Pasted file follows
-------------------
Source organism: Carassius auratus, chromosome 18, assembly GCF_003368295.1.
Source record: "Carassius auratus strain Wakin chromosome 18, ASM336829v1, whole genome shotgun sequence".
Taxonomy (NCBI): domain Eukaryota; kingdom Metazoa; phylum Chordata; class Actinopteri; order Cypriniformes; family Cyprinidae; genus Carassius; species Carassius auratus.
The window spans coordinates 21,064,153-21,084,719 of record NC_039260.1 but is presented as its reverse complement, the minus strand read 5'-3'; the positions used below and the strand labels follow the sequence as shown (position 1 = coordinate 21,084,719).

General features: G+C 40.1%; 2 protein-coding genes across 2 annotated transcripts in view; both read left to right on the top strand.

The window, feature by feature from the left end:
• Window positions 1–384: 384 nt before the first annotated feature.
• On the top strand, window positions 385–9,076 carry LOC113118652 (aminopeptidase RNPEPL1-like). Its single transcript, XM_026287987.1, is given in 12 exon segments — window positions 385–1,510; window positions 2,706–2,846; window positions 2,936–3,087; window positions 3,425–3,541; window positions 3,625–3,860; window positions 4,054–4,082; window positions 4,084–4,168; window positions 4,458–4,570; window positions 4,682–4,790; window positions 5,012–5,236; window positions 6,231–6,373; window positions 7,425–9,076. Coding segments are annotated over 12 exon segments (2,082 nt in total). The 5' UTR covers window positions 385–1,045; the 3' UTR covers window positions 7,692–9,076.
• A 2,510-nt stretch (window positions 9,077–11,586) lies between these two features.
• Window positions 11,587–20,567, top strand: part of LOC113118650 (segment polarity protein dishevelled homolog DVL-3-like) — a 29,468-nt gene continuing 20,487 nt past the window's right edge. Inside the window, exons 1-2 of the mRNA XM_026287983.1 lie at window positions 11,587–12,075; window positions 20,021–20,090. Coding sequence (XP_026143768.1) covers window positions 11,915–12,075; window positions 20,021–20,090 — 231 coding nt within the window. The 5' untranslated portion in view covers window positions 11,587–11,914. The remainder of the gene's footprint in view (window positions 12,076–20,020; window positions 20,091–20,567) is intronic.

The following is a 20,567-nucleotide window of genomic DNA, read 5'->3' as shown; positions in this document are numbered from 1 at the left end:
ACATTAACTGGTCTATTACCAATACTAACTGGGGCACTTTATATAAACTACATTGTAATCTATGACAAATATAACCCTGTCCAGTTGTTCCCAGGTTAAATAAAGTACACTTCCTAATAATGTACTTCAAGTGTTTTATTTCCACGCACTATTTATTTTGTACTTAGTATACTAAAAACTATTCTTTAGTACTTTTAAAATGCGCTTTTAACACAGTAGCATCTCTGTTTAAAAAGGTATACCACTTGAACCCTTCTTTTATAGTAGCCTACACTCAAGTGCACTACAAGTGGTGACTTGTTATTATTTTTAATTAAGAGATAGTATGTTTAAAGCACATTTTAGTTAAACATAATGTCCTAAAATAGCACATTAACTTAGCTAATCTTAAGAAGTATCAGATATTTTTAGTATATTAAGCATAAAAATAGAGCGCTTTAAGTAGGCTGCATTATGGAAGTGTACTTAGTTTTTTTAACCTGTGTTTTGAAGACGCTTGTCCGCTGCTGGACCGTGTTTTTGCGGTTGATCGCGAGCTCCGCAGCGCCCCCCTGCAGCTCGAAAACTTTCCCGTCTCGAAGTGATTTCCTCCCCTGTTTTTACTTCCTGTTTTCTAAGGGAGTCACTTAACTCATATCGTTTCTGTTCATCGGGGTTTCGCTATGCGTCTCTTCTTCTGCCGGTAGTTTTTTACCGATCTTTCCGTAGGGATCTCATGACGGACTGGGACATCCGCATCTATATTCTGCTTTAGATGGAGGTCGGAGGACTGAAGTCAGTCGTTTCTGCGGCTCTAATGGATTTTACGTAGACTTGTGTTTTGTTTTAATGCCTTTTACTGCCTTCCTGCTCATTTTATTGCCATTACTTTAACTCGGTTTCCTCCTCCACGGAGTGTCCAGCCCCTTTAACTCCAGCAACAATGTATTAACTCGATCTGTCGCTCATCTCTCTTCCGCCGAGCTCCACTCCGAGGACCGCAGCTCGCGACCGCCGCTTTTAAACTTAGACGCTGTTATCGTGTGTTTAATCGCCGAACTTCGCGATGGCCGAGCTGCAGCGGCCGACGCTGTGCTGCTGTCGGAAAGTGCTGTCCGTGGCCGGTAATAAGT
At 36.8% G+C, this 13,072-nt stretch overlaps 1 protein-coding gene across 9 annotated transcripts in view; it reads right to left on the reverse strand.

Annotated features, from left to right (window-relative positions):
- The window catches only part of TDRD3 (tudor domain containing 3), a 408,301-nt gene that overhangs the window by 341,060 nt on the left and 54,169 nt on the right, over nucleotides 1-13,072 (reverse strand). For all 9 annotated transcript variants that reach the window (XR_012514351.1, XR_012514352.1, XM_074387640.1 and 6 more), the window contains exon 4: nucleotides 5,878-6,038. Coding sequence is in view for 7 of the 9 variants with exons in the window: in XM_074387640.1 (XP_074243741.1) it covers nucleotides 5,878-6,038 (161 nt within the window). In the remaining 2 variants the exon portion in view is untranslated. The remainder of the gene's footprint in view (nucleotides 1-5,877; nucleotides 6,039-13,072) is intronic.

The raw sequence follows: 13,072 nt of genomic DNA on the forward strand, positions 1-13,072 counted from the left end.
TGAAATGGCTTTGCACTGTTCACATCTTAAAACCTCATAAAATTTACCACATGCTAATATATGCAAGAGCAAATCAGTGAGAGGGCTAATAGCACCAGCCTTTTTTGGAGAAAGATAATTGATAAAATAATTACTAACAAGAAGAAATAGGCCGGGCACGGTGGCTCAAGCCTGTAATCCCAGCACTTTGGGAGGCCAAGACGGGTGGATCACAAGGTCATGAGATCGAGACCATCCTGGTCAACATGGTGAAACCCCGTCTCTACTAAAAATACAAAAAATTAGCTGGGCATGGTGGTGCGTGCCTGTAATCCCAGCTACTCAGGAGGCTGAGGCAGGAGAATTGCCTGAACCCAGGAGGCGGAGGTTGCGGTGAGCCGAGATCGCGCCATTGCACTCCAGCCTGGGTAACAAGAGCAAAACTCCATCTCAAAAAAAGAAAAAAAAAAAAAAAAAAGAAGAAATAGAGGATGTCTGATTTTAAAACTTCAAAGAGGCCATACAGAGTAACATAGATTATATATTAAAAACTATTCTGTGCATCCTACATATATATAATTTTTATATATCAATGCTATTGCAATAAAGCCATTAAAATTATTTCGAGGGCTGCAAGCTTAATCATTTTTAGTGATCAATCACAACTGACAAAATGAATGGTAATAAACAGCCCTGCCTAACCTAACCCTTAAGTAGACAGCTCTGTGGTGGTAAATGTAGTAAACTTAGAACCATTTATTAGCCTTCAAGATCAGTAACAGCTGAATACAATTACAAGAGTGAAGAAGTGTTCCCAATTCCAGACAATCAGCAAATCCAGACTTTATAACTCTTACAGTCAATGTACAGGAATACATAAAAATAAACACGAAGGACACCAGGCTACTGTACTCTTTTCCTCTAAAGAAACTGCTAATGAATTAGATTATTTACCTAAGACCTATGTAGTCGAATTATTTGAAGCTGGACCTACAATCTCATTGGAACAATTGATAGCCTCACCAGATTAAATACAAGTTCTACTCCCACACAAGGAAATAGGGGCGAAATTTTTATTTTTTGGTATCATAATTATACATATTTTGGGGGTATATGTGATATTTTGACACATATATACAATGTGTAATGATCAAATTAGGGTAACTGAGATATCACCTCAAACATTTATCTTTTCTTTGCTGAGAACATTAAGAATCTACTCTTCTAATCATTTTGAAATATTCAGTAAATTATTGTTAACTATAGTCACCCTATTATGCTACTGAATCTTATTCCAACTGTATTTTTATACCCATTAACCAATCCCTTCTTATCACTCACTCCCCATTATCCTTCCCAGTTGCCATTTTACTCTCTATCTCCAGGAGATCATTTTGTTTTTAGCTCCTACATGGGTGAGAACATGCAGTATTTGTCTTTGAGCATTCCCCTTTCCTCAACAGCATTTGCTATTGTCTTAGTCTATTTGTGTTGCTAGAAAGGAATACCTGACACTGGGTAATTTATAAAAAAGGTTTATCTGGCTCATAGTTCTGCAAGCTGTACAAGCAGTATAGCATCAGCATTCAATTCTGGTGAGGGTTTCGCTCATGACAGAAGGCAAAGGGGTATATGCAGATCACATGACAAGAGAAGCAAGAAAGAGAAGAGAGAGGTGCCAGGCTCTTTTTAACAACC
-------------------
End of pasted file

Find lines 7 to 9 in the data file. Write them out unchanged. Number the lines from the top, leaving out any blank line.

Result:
• Window positions 1–384: 384 nt before the first annotated feature.
• On the top strand, window positions 385–9,076 carry LOC113118652 (aminopeptidase RNPEPL1-like). Its single transcript, XM_026287987.1, is given in 12 exon segments — window positions 385–1,510; window positions 2,706–2,846; window positions 2,936–3,087; window positions 3,425–3,541; window positions 3,625–3,860; window positions 4,054–4,082; window positions 4,084–4,168; window positions 4,458–4,570; window positions 4,682–4,790; window positions 5,012–5,236; window positions 6,231–6,373; window positions 7,425–9,076. Coding segments are annotated over 12 exon segments (2,082 nt in total). The 5' UTR covers window positions 385–1,045; the 3' UTR covers window positions 7,692–9,076.
• A 2,510-nt stretch (window positions 9,077–11,586) lies between these two features.